Kimya and Corinne were lucky. Unfortunately, many are not. One such young woman was Audrey Atkinson, a nineteen-year-old mother to then eight-month-old son, Aiden, gunned down by her boyfriend at the Liberty Station off Almon Rd. in Covington on May 7, 2010.
Project ReNeWal, a shelter for battered women, along with Atkinson's family is dedicating a black granite bench with Audrey's picture etched on it to replace a makeshift memorial that had been erected there. A ceremony will take place on Sunday, April 13 at 3 p.m.
Director Vickie Stevenson said the bench will also serve as a continual community awareness baring the shelter's phone number. Surrounded by plantings, the bench proclaims a bleak truth - "Domestic Violence Kills." In 2013, Project ReNeWal hosted 2,400 women and children seeking refuge from abusive situations and provided 41,000 services. Their annual golf tournament is on May 16 at Cherokee Run. For more information, contact Vickie Stevenson at 770-860-9770. - Amber Pittman
Only after Kimya Motley was shot in the face, head and back while her daughter, Corinne, lay on the ground shot in the head as well, did Kimya emerge from the dark tunnel of domestic violence and into her own haven of light. The horrific tragedy made headlines in 2011 - while dropping her 9-year-old daughter at a before school day care, mother and daughter were gunned down by estranged husband Terence Roberson. After they both miraculously recovered, Motley began her quest to prevent others from experiencing a similar fate.
She believes God revealed her life’s purpose after the misfortune. “I will say thank you for that experience if it frees other women from going through what I experienced or frees other children from living under that kind of oppression.” Motley has founded Haven of Light International, a ministry which caters to the needs of women and children fleeing domestic violence situations.
Tracing her history after the fact, Motley now recognizes the patterns. Her father was abusive to her mother, and during her teenage years she endured dating violence. “I felt like I was in the same relationship over and over again, but with a different man. Terence wasn’t the first, but he was the worst. When you’re exposed to abuse so much you begin to think it’s normal.”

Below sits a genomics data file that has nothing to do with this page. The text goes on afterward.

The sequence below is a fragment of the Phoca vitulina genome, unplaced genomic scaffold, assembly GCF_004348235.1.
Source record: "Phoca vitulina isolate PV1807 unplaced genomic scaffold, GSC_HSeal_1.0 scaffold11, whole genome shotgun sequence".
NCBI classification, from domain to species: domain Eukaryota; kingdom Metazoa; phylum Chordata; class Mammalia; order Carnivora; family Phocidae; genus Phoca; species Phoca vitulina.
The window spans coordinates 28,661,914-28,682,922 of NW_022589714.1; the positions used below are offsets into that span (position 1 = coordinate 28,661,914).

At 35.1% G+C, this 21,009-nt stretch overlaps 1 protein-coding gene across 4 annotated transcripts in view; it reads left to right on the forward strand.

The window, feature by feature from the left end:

Married for just four years, the Covington resident and kindergarten teacher had been separated from her husband for 20 months. During that time, it became a cycle - she was open to reconciliation, but he wouldn’t follow through with counseling, and when she pressed for divorce his abusive behaviors would intensify – stalking, theft and intimidation. “He was smart enough to never threaten to kill me directly, but he would do things to make me so afraid so I would back pedal and say we can try to work things out.”
She credits friends for confronting her and bringing her to the realization she couldn’t live like that any longer. Prior to the shooting she had been lulled into thinking he was finally done. In their last conversation, via text, he told her he would be happy when he received the divorce papers. After the shooting, she learned the three domestic violence escalating factors leading to homicide – the abuser has a loss of income or the victim is the source of income, the abuser has a serious illness or when he is told the victim intends to leave or has left. All three factors were present in her relationship.
“The irony is there’s help out there, but women don’t know it’s available. If one in three women are beaten, raped or otherwise abused, why domestic violence resources aren’t advertised on billboards like McDonald’s,” she ponders. The former C.J. Hicks Elementary School teacher, now an EIP and Transitions instructor at Rosebud Elementary School, would like to see resources easily accessible, for example, in schools.
Three years after the cataclysmic event, her family has emerged the other side. A Davis Middle School seventh grader, Corinne is thriving in academics and sports. Her 19-year-old son, Theron, is studying at Georgia Southern University. And Terence Roberson is behind bars serving a 65-year sentence. Meanwhile, Motley uses any spare moment to shed light. “I feel strongly when one woman gives her testimony, it frees other women.”
She’s in the education phase, accepting speaking engagements and mentoring other victims. Her ultimate goal is to establish a longer-term transitional home for women and children without resources after they leave the traditional 30 – 60 day shelters. Another component she believes essential is a mentoring program for abusers. “Statistically, the family intervention counseling programs in place for men don’t work. I would like to pair them with men strong in faith and family who know what it takes to have healthy relationships and marriages.”
In addition to speaking before Rockdale’s Domestic Violence Task Force this Friday, Haven of Light is sponsoring a women’s conference, “Grate or Great – Defining Who We Are as Women Through the Choices We Make,” featuring Lin Sons, author and advocate, on April 26 at The Branch Worship Center from 9 a.m. – 4 p.m., 2285 Iris Dr. SE in Conyers. For more information, visit www.haven-of-light.org